Because expression of COUP-TFI displayed a region-specific pattern very early (we can detect it at E11.5) during corticogenesis. We also investigated the expression patterns of Id2, RORβ, and Cadherin 8 in late embryonic development. We chose E17.5 because this is a time when generation of cortical plate neurons has been completed (around early E17) (Caviness et al. 1995) and massive innervation of the cortical plate by thalamic axons has not yet started. However, at this stage, most cortical plate neurons still are migrating along radial glia, so layer-specific expression cannot be identified. Id2 expression displayed a high-caudal to low-rostral gradient in control cortex, including the cortical plate and the ventricular zone. Its expression in mutants, though, showed a uniform rostral-to-caudal expression throughout the cortex (Fig. (Fig.3A,B).3A,B). RORβ expression in control cortex showed a high-rostral to low-caudal gradient in the cortical plate (layer 4 neurons), which was interrupted in the future somatosensory cortex in control E17.5 cortex (Fig. (Fig.3C).3C). Mutation of COUP-TFI resulted in the uniform expression of RORβ, and in it having a more caudal boundary (Fig. (Fig.3D).3D). Expression of Cadherin 8 in control cortical plate showed a high-medial to low-lateral pattern, while its transcripts displayed a high-lateral to low-medial pattern in the mutant cortices (Fig. (Fig.3E,F).3E,F). Taken together, COUP-TFI regulates region-specific expression of Id2, RORβ, and Cadherin 8 before E17.5. The fact that graded or region-specific expression of these marker genes was lost at E17.5 (Fig. (Fig.3),3), a time before thalamic axons innervate the cortical plate, again confirms that early regionalization of the neocortex is independent of thalamic innervation. Therefore, specification of the neocortex by COUP-TFI occurs shortly after the fate of cortical plate neurons is determined and before the innervation of the cortical plate by thalamic axons takes place.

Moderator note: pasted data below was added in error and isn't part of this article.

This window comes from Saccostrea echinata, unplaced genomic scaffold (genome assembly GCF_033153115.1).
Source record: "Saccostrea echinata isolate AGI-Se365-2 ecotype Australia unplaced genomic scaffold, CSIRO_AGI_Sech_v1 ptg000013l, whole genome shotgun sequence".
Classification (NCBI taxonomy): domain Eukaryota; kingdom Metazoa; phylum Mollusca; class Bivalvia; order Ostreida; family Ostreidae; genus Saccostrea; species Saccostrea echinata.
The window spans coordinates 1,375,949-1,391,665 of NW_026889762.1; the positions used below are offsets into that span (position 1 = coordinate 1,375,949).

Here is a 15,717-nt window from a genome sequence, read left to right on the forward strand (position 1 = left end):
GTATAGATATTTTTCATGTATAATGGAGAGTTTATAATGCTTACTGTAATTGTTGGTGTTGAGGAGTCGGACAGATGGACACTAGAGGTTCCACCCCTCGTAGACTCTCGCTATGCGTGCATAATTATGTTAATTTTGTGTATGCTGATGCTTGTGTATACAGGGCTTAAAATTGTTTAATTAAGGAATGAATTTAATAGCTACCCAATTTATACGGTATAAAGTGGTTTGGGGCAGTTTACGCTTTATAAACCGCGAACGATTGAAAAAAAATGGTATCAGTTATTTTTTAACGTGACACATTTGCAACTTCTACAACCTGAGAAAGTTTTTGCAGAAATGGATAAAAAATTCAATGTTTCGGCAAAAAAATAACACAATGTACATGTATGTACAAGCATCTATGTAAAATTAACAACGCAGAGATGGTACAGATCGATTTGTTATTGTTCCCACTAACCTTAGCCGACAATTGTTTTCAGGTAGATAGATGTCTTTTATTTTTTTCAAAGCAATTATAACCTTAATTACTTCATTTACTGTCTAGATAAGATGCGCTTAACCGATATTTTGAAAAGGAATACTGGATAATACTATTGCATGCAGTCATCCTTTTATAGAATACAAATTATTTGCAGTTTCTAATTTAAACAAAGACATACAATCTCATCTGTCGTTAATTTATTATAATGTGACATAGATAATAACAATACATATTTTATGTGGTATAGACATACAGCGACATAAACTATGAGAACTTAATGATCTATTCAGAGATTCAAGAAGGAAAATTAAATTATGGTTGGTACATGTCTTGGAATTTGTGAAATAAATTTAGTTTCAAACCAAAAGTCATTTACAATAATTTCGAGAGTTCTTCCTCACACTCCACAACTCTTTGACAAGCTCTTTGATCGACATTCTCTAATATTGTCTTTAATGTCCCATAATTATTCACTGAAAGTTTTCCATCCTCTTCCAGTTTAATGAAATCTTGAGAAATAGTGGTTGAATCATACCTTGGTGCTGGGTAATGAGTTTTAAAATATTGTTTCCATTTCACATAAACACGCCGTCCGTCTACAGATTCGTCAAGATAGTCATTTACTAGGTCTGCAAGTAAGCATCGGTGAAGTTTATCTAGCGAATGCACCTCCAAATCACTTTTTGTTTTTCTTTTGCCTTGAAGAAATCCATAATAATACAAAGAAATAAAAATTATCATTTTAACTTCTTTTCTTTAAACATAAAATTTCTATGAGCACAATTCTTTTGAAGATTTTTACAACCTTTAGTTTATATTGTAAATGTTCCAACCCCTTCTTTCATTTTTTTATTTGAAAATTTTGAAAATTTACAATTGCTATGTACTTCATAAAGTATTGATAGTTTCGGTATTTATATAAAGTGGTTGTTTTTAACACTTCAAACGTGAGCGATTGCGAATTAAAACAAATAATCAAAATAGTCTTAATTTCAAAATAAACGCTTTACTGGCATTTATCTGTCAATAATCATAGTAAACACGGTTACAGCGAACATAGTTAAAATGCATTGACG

Figure 3
Altered expression of Id2, RORβ, Cadherin 8, and LAMP during embryonic development. Section in situ hybridization using Id2 (A,B), RORβ (C,D), Cadherin 8 (E,F), and LAMP (G,H) riboprobes on sagittal (A–D) and coronal (E–H ...

To further demonstrate that COUP-TFI regulates region-specific gene expression independent of thalamic influence, we investigated the expression of other earlier markers, which are expressed before the thalamocortical axons ever reach the cortex. The limbic system-associated membrane protein (LAMP) is one of the earliest markers of cortical specification (Horton and Levitt 1988). In cerebral cortex, LAMP is expressed in early differentiated neurons in the limbic cortical region. At E15.5, a high-lateral to low-medial expression gradient, with the highest signal in the perirhinal cortex and a gradually decreased signal towards the sensorimotor cortex, was detected in control mice as previously reported (Fig. (Fig.3G)3G) (Pimenta et al. 1996). However, in COUP-TFI mutant mice, LAMP expression level in the cortex was greatly reduced. More importantly, the high-lateral to low-medial LAMP expression gradient was not obvious. Instead, LAMP was expressed in a rather uniform manner from the perirhinal cortex to the sensorimotor cortex with an extended medial boundary (Fig. (Fig.3H).3H). These results clearly demonstrated that COUP-TFI is an intrinsic factor for early cortical regionalization, which plays an important role in specification of the cerebral cortex since the onset of the corticogenesis.